Saudi pounds Yemen rebel camps, Arab allies gather

SANAA (AFP) - Saudi-led coalition warplanes bombed rebel camps in Yemen on Friday in a second day of strikes as embattled President Abedrabbo Mansour Hadi arrived in Egypt for talks with Arab allies.

A months-long rebellion by Shi'ite fighters has escalated into a regional conflict that threatens to tear apart the impoverished state at the southern tip of the Arabian Peninsula.

Sunni-ruled Saudi Arabia has vowed to do "whatever it takes" to prevent Hadi's fall, accusing Shi'ite Iran of "aggression" and backing the Huthi rebels' power grab.

Amid the air raids and scattered fighting, a call for a ceasefire was issued by former president Ali Abdullah Saleh, suspected of being allied with the rebels.

At least 39 civilians have been killed in Saudi-led Operation Decisive Storm against the Huthis and their allies, officials at the rebel-controlled health ministry in Sanaa said.

Twelve died when residential areas were hit in a raid on a military base north of the capital, the officials told AFP.

Strikes hit the rebel-held presidential compound in south Sanaa, as well as various military sites outside the capital including rocket launchers at the airport, witnesses said.

Warplanes also bombed a Huthi-controlled army brigade in Amran province north of Sanaa, and arms depots in the northern rebel stronghold of Saada, residents said.

And an army unit loyal to Saleh, along with Shiite militiamen, captured two villages in Abyan province, near the main southern city of Aden, where Hadi took refuge after fleeing Sanaa last month, military sources said.


The rebels have also clashed with Sunni tribes as they push south.

At least 21 were killed Friday when tribesmen ambushed their vehicles north of Aden, a local official said.

Hadi, backed by the West and Gulf Arab states, flew to Egypt Friday for a weekend Arab League summit set to be dominated by Yemen.

He travelled from Riyadh after making his way from Aden as the rebels advanced on the city.

Saudi Arabia says more than 10 countries have joined the anti-Huthi coalition.

Reports said Saudi Arabia has deployed 100 warplanes, with another 67 coming from the United Arab Emirates, Kuwait, Qatar and Bahrain.

Saudi Arabia has reportedly also mobilised 150,000 troops near the border.

The coalition said all members had contributed to the operation on Friday, with UAE warplanes "intensively" participating in the strikes.

The coalition now completely dominates Yemen's air space, and aircraft seized by the Huthis have been destroyed, spokesman General Ahmed Assiri said in Riyadh.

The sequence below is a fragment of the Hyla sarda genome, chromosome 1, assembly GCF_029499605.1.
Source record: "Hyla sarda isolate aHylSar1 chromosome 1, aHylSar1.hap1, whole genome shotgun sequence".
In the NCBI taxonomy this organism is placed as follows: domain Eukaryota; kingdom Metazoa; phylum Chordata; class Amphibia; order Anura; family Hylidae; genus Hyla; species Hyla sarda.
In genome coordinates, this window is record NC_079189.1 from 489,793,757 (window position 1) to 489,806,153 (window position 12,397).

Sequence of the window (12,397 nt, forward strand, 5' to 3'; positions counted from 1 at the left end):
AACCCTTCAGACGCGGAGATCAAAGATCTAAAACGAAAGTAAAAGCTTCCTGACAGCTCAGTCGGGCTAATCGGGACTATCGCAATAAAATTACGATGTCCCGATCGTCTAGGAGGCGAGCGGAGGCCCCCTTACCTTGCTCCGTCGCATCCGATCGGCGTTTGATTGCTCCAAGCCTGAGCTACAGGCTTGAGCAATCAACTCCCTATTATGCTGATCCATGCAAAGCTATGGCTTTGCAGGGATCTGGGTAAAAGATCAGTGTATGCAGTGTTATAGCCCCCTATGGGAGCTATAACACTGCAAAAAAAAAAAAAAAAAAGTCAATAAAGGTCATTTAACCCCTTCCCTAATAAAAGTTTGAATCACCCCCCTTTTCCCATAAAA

As explosions rocked Sanaa, those families who have not already fled huddled in fear.

"Whenever a plane flies over our home and is met by anti-aircraft gunfire, my three children run to a corner and start screaming and crying," said Mohammed al-Jabahi, 32.

"We spent a night of non-stop terror and hysteria." An anti-aircraft missile wounded eight people when it exploded in a market in Sanaa Friday, a day after being fired by the Huthis, a security official said.


Iran has reacted furiously to the air strikes, calling them a violation of Yemen's sovereignty.

"Any military action against an independent country is wrong and will only result in a deepening crisis and more deaths among innocents," Foreign Minister Mohammad Javad Zarif said.

Former president Saleh called for "an immediate cessation of military operations by the coalition" and "a simultaneous immediate stop" by the Huthis, as well as a halt to looting of public buildings and army camps.

And he proposed a "resumption of dialogue... under the sponsorship of the United Nations, and its transfer to the United Arab Emirates or a UN building".

Saleh, who resigned in 2012 following a year of protests, is accused of allying with the rebels, relying on the loyalty of many army units that he built during his three-decade rule.

The conflict has raised a major hurdle to Washington's longstanding drone war against Al-Qaeda militants who have exploited the power vacuum since Saleh's downfall.

For now, Washington has pledged logistical and intelligence support for the campaign.

The Islamic State (IS) group, which has seized vast tracts of territory in Syria and Iraq, is also vying with Yemen-based Al-Qaeda in the Arabian Peninsula (AQAP).

Some observers warn that the Saudi strikes risk feeding instability and extremism.

"I think the net effect of this operation is ultimately dangerous for Yemen's future path," said Frederic Wehrey, at the US-based Carnegie Endowment for International Peace.

"It will open up more fissures on the ground, perhaps bolster the Huthis' popular support as defenders of Yemeni sovereignty, and create more opportunities for AQAP and IS to flourish."

The fighting triggered a sharp rise on world oil markets Friday on fears the conflict could threaten supplies, but prices later retreated.

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